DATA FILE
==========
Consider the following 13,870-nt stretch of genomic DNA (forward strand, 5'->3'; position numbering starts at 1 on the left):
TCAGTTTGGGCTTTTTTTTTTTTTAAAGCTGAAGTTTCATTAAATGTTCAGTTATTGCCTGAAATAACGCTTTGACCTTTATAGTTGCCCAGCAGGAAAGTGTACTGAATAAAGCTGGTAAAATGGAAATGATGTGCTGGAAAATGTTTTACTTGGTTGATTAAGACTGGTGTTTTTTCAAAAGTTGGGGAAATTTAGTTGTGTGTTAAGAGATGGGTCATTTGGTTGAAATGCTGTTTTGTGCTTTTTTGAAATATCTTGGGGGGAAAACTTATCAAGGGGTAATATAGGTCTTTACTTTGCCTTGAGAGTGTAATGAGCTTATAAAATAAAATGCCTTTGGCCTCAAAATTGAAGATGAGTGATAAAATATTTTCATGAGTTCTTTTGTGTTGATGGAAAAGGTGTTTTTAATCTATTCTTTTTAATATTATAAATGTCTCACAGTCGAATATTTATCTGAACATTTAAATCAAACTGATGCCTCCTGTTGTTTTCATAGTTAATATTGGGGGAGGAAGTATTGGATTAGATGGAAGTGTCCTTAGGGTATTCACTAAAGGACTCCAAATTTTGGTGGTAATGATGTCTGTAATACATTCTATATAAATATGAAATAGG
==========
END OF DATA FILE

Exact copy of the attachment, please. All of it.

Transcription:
Consider the following 13,870-nt stretch of genomic DNA (forward strand, 5'->3'; position numbering starts at 1 on the left):
TCAGTTTGGGCTTTTTTTTTTTTTAAAGCTGAAGTTTCATTAAATGTTCAGTTATTGCCTGAAATAACGCTTTGACCTTTATAGTTGCCCAGCAGGAAAGTGTACTGAATAAAGCTGGTAAAATGGAAATGATGTGCTGGAAAATGTTTTACTTGGTTGATTAAGACTGGTGTTTTTTCAAAAGTTGGGGAAATTTAGTTGTGTGTTAAGAGATGGGTCATTTGGTTGAAATGCTGTTTTGTGCTTTTTTGAAATATCTTGGGGGGAAAACTTATCAAGGGGTAATATAGGTCTTTACTTTGCCTTGAGAGTGTAATGAGCTTATAAAATAAAATGCCTTTGGCCTCAAAATTGAAGATGAGTGATAAAATATTTTCATGAGTTCTTTTGTGTTGATGGAAAAGGTGTTTTTAATCTATTCTTTTTAATATTATAAATGTCTCACAGTCGAATATTTATCTGAACATTTAAATCAAACTGATGCCTCCTGTTGTTTTCATAGTTAATATTGGGGGAGGAAGTATTGGATTAGATGGAAGTGTCCTTAGGGTATTCACTAAAGGACTCCAAATTTTGGTGGTAATGATGTCTGTAATACATTCTATATAAATATGAAATAGG